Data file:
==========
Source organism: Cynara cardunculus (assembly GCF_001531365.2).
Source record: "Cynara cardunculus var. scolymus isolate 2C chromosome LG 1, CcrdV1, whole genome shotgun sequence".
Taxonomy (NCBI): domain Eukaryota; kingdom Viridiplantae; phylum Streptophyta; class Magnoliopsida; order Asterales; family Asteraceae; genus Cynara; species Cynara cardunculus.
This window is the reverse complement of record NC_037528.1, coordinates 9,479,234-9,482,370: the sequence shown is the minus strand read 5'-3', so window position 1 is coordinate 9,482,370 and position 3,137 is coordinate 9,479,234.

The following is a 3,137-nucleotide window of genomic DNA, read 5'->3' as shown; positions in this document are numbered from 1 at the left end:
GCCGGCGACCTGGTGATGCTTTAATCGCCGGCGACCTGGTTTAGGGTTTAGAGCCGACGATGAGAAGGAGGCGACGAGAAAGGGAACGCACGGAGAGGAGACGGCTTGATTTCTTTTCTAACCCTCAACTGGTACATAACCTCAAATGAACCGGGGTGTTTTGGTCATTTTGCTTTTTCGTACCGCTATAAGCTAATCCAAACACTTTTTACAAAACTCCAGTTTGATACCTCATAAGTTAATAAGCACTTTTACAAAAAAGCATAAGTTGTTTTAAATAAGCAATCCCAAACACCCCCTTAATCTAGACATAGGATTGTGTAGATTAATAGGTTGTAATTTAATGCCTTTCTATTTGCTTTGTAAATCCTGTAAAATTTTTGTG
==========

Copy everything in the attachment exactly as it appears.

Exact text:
Source organism: Cynara cardunculus (assembly GCF_001531365.2).
Source record: "Cynara cardunculus var. scolymus isolate 2C chromosome LG 1, CcrdV1, whole genome shotgun sequence".
Taxonomy (NCBI): domain Eukaryota; kingdom Viridiplantae; phylum Streptophyta; class Magnoliopsida; order Asterales; family Asteraceae; genus Cynara; species Cynara cardunculus.
This window is the reverse complement of record NC_037528.1, coordinates 9,479,234-9,482,370: the sequence shown is the minus strand read 5'-3', so window position 1 is coordinate 9,482,370 and position 3,137 is coordinate 9,479,234.

The following is a 3,137-nucleotide window of genomic DNA, read 5'->3' as shown; positions in this document are numbered from 1 at the left end:
GCCGGCGACCTGGTGATGCTTTAATCGCCGGCGACCTGGTTTAGGGTTTAGAGCCGACGATGAGAAGGAGGCGACGAGAAAGGGAACGCACGGAGAGGAGACGGCTTGATTTCTTTTCTAACCCTCAACTGGTACATAACCTCAAATGAACCGGGGTGTTTTGGTCATTTTGCTTTTTCGTACCGCTATAAGCTAATCCAAACACTTTTTACAAAACTCCAGTTTGATACCTCATAAGTTAATAAGCACTTTTACAAAAAAGCATAAGTTGTTTTAAATAAGCAATCCCAAACACCCCCTTAATCTAGACATAGGATTGTGTAGATTAATAGGTTGTAATTTAATGCCTTTCTATTTGCTTTGTAAATCCTGTAAAATTTTTGTG